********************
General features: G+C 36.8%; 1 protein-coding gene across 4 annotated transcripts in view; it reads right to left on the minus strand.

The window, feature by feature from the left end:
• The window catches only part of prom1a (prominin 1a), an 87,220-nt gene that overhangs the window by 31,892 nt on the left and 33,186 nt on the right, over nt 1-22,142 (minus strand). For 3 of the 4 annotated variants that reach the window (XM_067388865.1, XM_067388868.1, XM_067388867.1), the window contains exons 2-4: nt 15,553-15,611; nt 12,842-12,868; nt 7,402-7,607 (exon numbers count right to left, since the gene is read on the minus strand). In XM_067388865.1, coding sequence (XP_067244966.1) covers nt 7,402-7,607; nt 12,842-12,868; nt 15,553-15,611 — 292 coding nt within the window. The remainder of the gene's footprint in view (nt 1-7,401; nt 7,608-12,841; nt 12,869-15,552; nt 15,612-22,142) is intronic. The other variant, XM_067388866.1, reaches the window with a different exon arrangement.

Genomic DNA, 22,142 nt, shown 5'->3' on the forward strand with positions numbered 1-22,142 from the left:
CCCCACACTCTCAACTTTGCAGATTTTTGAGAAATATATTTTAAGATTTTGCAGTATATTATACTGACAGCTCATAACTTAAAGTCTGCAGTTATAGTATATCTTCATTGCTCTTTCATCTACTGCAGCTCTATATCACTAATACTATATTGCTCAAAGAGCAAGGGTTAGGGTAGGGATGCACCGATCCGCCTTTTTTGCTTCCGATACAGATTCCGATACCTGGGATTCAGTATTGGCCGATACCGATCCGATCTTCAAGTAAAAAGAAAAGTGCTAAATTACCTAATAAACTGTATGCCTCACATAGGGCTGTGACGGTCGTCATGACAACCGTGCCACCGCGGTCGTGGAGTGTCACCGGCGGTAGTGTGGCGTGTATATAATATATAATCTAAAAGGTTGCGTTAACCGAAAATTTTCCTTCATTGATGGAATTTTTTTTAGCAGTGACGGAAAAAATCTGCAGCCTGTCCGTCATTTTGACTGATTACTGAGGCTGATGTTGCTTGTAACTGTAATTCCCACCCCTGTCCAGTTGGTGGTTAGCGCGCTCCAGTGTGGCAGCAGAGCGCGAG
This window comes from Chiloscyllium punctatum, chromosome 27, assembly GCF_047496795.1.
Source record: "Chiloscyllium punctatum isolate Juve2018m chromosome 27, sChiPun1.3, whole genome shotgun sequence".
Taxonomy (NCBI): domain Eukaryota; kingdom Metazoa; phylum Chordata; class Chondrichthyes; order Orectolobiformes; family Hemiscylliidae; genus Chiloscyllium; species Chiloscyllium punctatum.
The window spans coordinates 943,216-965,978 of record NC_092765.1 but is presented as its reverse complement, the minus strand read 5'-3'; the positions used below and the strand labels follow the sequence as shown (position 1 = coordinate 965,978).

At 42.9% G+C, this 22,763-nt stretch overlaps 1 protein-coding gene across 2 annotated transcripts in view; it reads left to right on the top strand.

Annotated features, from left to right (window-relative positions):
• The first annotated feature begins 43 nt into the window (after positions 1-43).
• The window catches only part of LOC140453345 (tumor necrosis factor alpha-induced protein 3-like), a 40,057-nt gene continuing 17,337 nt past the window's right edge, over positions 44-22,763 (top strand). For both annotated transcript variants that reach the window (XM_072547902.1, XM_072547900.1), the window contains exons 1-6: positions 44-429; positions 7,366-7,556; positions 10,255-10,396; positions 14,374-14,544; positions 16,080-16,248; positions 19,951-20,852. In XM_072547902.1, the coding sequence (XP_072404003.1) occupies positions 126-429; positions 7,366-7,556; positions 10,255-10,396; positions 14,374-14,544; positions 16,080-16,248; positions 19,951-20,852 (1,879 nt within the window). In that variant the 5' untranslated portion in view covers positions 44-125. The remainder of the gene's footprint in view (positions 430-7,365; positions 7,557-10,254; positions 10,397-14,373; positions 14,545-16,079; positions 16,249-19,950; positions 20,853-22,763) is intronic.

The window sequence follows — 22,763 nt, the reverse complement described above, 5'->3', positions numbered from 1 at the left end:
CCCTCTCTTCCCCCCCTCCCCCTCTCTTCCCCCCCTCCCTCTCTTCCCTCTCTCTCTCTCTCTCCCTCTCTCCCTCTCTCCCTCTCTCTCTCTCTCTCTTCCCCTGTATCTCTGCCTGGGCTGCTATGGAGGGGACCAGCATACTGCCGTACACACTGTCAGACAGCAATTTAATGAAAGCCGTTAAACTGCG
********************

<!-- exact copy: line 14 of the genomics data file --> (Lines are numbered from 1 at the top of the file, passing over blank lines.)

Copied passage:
The window sequence follows — 22,763 nt, the reverse complement described above, 5'->3', positions numbered from 1 at the left end: